As promised, I publish here a recent correspondence between Angel Correa, a colleague at the Brain, Mind & Behaviour Research Center of the University of Granada, and the editor of an Elsevier journal. I do not wish to express my opinion here —although the title and image of this post may be giving a hint— nor to reveal the identity of the editor. I prefer to listen to what my fellow colleagues think about which are the obligations and responsibilities of authors and journal editors in the emerging landscape of open scholarly communication. Continue reading “Which side are you on boys?”
Our recent research, revealing significant differences in how the brains of physically trained and sedentary young adults process information from the heart, is now available for commentary and formal peer review in two preprint repositories: SJS (@social_sjs) and bioRxiv (@biorxivpreprint). Each of these repositories comes with advantages and disadvantages. BioRxiv is already backed by a large community, provides a DOI for indexing and citing, and tracks article usage statistics across the web. Its big disadvantage is that, just like in any other repository, articles simply sit there waiting to be published in a traditional journal in order to acquire some quality indicator —no matter how inaccurate and perverse— that will inform readers and be useful for authors in the advancement of their careers. SJS, on the other hand, is the first and only repository that facilitates a formal peer review process. Its big disadvantage is that it is not yet supported by a big community that would ensure sustainability and greater visibility. Continue reading “Our preprint on brain-heart communication in athletes and sedentary young adults, available for peer review”
Last week I attended the COAR (@COAR_eV) 2016 annual meeting hosted by the University of Vienna. I was invited by COAR’s executive director Kathleen Shearer to give a talk on peer review on top of repository networks and to participate in a working group that will discuss and provide recommendations for “Next Generation Repositories”. Continue reading “Report back from the COAR 2016 annual meeting”
A commentary I coauthored with Gary McDowell for the forthcoming ASAPbio conference on the future of preprints in Biology. It was originally published at the ASAPbio commentaries section: http://asapbio.org/open-scholar
In reforming the culture of peer review and moving towards a system that embraces the use and recognition of pre-print servers, we are cognizant of the need to avoid re-inventing the wheel, by identifying and using existing infrastructure and initiatives that can assist in furthering this goal. Continue reading “Using existing infrastructure to transform peer review”
I recently came back from Brussels where I attended the Information Days on the Horizon 2020 Research Infrastructures Work Programme. I was there to present the LIBRE project —you can watch a video of all presentations here (LIBRE starts at 2:22:08)— and to have the chance to meet other project coordinators looking for European funding.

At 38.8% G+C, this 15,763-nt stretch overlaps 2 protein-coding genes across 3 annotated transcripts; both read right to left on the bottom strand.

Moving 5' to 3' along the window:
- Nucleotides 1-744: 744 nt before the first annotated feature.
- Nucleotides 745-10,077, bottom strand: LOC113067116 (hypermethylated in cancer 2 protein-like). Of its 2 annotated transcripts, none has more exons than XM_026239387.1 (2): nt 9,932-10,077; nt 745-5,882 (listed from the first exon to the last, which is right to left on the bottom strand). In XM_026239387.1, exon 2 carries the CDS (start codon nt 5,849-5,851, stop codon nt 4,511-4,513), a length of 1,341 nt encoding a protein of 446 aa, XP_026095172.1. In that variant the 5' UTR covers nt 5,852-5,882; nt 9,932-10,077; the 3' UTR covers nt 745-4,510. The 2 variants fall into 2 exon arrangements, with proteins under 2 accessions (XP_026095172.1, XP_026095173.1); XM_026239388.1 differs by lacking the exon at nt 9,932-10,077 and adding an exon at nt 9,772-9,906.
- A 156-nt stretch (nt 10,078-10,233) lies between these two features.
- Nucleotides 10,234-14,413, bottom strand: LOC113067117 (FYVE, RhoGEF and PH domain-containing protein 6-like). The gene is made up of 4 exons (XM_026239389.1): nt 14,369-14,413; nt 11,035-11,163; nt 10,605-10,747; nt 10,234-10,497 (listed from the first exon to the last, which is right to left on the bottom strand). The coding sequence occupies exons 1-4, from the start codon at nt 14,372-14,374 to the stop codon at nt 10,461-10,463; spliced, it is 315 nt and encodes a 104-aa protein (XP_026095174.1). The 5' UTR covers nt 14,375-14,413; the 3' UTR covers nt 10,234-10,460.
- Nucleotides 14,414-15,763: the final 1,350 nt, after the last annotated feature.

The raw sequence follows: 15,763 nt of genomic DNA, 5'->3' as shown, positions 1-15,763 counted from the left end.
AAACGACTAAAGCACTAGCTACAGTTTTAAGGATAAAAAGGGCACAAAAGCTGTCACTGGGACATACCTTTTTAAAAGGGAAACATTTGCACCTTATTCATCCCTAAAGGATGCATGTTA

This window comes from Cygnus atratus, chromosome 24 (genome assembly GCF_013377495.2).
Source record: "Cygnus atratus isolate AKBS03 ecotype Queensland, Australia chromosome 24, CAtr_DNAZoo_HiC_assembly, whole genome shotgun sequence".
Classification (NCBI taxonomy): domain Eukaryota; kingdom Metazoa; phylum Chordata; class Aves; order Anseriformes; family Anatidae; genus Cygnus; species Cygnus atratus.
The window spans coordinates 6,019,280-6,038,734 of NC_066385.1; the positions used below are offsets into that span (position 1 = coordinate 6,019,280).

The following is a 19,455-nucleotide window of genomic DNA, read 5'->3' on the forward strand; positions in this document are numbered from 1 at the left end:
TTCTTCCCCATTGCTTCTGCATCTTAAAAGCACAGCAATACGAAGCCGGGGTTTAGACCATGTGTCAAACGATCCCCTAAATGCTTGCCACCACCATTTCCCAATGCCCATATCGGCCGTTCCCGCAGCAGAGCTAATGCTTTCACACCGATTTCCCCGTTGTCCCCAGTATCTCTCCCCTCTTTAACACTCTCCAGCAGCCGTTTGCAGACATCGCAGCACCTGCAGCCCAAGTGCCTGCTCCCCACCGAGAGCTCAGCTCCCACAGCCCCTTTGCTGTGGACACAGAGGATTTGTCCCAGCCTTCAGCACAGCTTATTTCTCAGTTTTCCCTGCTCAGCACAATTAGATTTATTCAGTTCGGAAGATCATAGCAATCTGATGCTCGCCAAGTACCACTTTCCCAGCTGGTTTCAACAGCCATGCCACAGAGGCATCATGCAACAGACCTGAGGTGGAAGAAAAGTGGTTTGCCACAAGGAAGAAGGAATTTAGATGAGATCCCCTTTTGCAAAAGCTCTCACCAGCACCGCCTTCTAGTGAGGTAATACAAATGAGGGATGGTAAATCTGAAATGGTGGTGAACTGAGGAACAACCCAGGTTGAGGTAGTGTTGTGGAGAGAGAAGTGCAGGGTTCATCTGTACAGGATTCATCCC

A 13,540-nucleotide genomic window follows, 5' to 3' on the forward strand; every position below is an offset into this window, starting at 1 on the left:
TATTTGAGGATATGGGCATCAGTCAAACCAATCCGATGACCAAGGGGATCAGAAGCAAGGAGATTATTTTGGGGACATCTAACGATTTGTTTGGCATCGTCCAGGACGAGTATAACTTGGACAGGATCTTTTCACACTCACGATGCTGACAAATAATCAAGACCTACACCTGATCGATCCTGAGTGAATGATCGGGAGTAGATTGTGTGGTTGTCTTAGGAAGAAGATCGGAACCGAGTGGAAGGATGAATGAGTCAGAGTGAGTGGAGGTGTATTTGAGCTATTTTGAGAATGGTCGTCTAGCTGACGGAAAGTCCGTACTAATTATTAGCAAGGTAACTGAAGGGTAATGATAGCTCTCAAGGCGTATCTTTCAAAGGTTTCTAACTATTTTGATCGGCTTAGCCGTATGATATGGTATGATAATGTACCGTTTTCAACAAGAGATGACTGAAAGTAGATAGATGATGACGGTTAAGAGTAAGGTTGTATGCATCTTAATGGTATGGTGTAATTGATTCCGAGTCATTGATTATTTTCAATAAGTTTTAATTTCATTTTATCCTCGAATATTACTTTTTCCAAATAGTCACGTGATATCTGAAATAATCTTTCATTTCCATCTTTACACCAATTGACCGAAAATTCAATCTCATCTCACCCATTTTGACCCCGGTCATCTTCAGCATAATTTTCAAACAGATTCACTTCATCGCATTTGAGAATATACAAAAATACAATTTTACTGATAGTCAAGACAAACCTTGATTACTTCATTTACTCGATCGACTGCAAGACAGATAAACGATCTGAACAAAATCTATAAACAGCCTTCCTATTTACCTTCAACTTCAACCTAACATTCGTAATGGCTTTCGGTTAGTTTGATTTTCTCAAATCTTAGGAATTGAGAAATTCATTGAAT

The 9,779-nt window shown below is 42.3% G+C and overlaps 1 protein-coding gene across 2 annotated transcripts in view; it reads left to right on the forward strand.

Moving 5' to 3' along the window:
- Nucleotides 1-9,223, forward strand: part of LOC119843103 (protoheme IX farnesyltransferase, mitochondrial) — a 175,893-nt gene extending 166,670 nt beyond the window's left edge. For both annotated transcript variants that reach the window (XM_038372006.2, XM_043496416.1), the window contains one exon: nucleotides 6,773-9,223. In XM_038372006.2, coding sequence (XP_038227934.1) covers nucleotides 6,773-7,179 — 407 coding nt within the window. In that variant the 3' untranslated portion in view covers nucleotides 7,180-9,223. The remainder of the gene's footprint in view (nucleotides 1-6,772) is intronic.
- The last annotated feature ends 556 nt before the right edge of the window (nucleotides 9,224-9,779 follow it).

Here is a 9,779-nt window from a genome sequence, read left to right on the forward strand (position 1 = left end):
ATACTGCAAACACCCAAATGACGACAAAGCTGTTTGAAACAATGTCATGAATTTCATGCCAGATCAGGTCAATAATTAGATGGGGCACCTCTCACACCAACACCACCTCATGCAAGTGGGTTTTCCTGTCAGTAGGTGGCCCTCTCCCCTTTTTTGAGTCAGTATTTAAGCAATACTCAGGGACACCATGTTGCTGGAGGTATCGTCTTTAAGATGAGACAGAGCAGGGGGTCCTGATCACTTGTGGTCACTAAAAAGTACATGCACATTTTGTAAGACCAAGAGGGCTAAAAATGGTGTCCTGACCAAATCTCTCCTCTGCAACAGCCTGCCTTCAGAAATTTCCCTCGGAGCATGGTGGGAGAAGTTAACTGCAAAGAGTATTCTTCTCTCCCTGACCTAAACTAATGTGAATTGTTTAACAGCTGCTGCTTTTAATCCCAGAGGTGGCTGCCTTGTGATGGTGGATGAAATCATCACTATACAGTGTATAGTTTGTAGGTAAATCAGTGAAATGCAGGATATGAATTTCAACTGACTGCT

In his opening presentation on the call for open access e-infrastructures, Jarkko Siren from the European Commission made clear that one of the scopes of this grant is to develop new services in support of open science, including new forms of publishing and new forms of peer review. The budget for this grant is 13 million Euros from which 4 million will be spent for article processing fees to support the gold open access model. For this call only one proposal will be selected and it is a common secret that this money will go to the consortium that includes OpenAIRE, an open access repository that was supported by the previous European Framework Programme FP7. In other words if you want a part of the pie you are either in the OpenAIRE consortium or you do not stand a chance. Naturally, I approached OpenAIRE’s technical coordinator who was present at the meeting and asked her what are their plans regarding peer review. She replied that they are still investigating on the matter and do not have a clear agenda. I then sent a more formal letter to her and to the project coordinator asking if they would be interested in considering Open Scholar as a member of their consortium to assist in peer review innovation. The reply was that they would examine our offer at the next OpenAIRE scientific board meeting, but they do not expect to have room for many more additional partners. Continue reading “Europe’s unpreparedness to support peer review innovation”
Today I made a brief presentation of Open Scholar and the LIBRE project at the Information Days on Horizon 2020 that was held in Brussels from 12-14 of February. I had the chance to receive first hand information about the e-Infrastructures calls, listen to many interesting proposals and discuss about possible collaborations with potential partners.
Here is a link with all the presentations: http://ec.europa.eu/digital-agenda/events/cf/h2020-e-infrastructures/ec-presentations.cfm Continue reading “LIBRE presentation for Horizon 2020”
On Thursday 5th of December, I gave a talk on how to move beyond open access and face academia’s real problems, at the Ludwig Maximilian University in Munich. The talk focused on how the journal monopoly over three of the most basic processes in scholarly communication —validation, evaluation and dissemination— is creating problems even more important than the lack of accessibility to research output. The LIBRE platform was presented as an alternative, free, journal-independent, community-based model of research validation and evaluation where the author is at the center of an open and transparent peer review process. Continue reading “Beyond open access: facing academia’s real problems”